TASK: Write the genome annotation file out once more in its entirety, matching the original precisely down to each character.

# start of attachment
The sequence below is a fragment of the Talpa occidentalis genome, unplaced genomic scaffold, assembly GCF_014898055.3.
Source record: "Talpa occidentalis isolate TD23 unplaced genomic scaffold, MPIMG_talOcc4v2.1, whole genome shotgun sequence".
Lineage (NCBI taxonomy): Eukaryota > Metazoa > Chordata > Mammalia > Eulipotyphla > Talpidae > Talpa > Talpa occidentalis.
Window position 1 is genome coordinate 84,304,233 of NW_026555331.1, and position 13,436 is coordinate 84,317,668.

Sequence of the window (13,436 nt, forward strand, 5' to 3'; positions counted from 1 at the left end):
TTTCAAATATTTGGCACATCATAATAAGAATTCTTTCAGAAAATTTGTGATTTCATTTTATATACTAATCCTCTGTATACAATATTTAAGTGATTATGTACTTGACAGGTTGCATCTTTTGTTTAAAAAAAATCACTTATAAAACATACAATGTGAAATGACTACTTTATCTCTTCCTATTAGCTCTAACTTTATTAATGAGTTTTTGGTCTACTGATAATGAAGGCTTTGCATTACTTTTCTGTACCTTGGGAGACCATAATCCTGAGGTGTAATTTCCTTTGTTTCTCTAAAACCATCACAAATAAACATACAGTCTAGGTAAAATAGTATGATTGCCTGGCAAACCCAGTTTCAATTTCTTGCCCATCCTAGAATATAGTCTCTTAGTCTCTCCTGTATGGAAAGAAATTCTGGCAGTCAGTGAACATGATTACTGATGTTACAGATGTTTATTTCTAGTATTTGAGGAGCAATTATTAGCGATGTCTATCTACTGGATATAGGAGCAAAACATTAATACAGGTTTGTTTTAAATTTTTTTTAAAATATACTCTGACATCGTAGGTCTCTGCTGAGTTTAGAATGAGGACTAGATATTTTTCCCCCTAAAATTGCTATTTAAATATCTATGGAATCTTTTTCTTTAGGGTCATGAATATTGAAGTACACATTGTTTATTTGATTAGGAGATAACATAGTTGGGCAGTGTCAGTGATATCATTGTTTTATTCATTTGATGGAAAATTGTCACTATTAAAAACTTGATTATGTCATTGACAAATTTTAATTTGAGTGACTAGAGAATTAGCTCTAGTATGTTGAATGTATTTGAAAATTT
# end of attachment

The sequence below is a fragment of the Talpa occidentalis genome, unplaced genomic scaffold, assembly GCF_014898055.3.
Source record: "Talpa occidentalis isolate TD23 unplaced genomic scaffold, MPIMG_talOcc4v2.1, whole genome shotgun sequence".
Lineage (NCBI taxonomy): Eukaryota > Metazoa > Chordata > Mammalia > Eulipotyphla > Talpidae > Talpa > Talpa occidentalis.
Window position 1 is genome coordinate 84,304,233 of NW_026555331.1, and position 13,436 is coordinate 84,317,668.

Sequence of the window (13,436 nt, forward strand, 5' to 3'; positions counted from 1 at the left end):
TTTCAAATATTTGGCACATCATAATAAGAATTCTTTCAGAAAATTTGTGATTTCATTTTATATACTAATCCTCTGTATACAATATTTAAGTGATTATGTACTTGACAGGTTGCATCTTTTGTTTAAAAAAAATCACTTATAAAACATACAATGTGAAATGACTACTTTATCTCTTCCTATTAGCTCTAACTTTATTAATGAGTTTTTGGTCTACTGATAATGAAGGCTTTGCATTACTTTTCTGTACCTTGGGAGACCATAATCCTGAGGTGTAATTTCCTTTGTTTCTCTAAAACCATCACAAATAAACATACAGTCTAGGTAAAATAGTATGATTGCCTGGCAAACCCAGTTTCAATTTCTTGCCCATCCTAGAATATAGTCTCTTAGTCTCTCCTGTATGGAAAGAAATTCTGGCAGTCAGTGAACATGATTACTGATGTTACAGATGTTTATTTCTAGTATTTGAGGAGCAATTATTAGCGATGTCTATCTACTGGATATAGGAGCAAAACATTAATACAGGTTTGTTTTAAATTTTTTTTAAAATATACTCTGACATCGTAGGTCTCTGCTGAGTTTAGAATGAGGACTAGATATTTTTCCCCCTAAAATTGCTATTTAAATATCTATGGAATCTTTTTCTTTAGGGTCATGAATATTGAAGTACACATTGTTTATTTGATTAGGAGATAACATAGTTGGGCAGTGTCAGTGATATCATTGTTTTATTCATTTGATGGAAAATTGTCACTATTAAAAACTTGATTATGTCATTGACAAATTTTAATTTGAGTGACTAGAGAATTAGCTCTAGTATGTTGAATGTATTTGAAAATTT